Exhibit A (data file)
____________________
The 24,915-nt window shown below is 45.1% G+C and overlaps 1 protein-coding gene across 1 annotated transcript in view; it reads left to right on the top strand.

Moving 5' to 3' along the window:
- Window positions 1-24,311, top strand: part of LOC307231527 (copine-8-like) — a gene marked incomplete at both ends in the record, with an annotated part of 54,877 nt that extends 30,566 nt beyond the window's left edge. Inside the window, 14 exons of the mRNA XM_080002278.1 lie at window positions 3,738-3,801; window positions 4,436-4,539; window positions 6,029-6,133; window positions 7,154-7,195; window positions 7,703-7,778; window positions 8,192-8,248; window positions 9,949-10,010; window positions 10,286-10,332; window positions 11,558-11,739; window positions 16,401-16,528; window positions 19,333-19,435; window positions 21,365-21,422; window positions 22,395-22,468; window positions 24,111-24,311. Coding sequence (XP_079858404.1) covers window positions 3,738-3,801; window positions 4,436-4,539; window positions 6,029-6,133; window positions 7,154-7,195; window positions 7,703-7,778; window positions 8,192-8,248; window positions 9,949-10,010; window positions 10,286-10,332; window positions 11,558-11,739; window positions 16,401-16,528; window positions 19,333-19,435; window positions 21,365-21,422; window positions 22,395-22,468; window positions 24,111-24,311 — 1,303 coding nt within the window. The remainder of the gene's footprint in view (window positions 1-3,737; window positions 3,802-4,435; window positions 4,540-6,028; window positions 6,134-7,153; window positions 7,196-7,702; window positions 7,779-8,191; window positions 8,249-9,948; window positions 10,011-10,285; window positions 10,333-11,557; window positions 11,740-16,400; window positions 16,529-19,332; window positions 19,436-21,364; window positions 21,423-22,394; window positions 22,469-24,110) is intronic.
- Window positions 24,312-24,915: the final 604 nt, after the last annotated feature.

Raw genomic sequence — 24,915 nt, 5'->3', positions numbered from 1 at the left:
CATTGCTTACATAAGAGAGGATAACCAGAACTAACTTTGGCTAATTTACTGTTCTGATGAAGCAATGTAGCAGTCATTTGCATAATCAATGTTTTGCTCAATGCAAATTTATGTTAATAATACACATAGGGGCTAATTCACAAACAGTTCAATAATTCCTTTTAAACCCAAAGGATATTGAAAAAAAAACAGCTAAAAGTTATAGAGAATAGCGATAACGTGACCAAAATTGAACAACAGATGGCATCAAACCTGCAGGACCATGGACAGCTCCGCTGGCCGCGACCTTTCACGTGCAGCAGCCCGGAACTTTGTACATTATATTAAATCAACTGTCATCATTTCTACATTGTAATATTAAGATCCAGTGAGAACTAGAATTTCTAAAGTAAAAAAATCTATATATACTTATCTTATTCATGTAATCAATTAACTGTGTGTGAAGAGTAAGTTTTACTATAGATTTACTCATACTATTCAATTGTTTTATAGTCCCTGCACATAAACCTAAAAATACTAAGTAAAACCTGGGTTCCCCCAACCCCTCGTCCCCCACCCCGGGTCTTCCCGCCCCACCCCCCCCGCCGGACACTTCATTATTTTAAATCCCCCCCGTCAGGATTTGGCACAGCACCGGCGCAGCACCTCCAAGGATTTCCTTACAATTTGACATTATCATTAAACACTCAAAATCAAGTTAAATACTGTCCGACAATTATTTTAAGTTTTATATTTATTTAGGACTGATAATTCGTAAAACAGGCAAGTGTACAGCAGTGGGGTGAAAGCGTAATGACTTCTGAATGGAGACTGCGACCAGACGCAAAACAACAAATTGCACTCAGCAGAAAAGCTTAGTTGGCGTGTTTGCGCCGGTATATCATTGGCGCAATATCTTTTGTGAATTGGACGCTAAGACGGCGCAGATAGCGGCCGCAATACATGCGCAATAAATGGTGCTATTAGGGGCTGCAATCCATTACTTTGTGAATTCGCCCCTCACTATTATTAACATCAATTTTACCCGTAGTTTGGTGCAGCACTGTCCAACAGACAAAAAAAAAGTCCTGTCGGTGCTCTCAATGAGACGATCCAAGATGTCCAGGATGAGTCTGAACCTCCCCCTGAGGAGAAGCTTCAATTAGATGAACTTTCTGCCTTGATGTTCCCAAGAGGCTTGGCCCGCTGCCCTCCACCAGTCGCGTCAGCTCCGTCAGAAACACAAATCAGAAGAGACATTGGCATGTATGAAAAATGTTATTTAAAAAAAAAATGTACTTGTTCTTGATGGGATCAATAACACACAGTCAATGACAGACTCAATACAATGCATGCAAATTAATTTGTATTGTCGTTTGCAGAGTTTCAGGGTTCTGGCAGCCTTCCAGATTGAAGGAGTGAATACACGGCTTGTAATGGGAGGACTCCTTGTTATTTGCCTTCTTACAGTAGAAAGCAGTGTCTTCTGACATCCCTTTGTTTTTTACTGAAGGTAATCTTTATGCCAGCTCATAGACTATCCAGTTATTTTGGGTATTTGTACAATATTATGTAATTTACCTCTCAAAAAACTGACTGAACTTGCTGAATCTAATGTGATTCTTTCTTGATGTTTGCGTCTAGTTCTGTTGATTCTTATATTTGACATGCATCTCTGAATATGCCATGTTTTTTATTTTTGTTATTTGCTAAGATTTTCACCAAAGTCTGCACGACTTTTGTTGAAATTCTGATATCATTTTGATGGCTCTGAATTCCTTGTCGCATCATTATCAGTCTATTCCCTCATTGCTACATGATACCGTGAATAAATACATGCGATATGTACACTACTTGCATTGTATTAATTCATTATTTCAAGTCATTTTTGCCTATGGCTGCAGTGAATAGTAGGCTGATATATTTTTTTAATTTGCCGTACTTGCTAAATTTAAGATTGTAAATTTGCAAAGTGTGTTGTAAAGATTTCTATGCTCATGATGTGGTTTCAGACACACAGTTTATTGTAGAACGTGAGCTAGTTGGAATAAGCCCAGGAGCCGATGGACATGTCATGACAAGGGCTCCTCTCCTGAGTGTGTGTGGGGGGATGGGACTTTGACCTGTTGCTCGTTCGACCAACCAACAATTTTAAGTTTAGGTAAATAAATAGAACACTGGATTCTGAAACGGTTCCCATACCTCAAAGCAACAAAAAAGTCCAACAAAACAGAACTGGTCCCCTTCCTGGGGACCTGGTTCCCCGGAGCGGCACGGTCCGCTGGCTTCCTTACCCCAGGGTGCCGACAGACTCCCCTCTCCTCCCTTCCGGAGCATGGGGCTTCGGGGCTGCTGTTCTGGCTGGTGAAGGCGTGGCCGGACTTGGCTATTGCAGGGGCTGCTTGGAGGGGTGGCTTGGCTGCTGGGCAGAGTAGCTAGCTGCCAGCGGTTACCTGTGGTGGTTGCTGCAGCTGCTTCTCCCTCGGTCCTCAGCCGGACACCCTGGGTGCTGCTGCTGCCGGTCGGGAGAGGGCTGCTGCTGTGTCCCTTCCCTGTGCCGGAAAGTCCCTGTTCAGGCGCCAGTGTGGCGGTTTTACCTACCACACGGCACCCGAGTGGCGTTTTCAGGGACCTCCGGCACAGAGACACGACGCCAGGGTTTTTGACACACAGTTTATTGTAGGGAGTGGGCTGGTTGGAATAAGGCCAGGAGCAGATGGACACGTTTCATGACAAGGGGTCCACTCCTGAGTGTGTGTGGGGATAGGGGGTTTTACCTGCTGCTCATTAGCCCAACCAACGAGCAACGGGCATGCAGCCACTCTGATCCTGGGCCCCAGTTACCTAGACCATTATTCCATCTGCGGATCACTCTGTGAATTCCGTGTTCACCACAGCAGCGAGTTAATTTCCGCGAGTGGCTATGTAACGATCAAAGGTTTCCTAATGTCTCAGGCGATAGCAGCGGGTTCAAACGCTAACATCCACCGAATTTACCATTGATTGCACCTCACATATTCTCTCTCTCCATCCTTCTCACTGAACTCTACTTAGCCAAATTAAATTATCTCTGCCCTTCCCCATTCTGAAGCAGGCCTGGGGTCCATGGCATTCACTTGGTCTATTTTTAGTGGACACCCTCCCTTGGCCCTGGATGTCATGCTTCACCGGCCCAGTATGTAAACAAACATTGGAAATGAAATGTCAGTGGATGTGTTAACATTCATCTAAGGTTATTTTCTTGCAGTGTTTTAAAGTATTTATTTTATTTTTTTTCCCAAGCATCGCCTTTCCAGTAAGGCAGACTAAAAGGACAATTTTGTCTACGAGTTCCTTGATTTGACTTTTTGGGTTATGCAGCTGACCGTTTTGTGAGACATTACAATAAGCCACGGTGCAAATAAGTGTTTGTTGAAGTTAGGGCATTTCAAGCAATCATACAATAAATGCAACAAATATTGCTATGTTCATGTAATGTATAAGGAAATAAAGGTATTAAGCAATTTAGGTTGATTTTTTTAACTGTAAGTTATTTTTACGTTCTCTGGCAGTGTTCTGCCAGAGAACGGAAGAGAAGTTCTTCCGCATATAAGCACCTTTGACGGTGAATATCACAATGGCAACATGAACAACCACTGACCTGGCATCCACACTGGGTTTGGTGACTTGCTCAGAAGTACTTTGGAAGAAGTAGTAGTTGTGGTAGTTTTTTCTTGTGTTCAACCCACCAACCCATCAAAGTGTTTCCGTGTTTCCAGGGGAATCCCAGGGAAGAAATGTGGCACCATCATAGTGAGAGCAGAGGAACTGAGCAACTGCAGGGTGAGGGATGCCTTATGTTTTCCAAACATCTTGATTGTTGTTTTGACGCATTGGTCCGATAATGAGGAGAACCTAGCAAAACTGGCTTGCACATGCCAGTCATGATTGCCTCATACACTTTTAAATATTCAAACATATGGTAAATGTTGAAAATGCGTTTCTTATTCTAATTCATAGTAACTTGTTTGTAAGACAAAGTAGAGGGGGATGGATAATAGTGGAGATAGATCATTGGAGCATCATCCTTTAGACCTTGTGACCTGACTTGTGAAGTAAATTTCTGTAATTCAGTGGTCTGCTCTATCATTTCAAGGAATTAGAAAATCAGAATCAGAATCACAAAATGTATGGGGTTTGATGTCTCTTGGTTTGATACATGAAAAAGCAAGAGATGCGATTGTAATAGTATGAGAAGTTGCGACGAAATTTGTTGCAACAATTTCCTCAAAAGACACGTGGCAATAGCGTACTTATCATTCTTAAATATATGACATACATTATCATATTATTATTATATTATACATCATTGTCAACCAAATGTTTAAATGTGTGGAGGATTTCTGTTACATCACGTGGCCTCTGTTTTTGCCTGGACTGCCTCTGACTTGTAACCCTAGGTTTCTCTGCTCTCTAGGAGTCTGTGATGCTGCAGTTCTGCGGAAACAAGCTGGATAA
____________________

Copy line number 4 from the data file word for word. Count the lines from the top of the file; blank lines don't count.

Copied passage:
- Window positions 24,312-24,915: the final 604 nt, after the last annotated feature.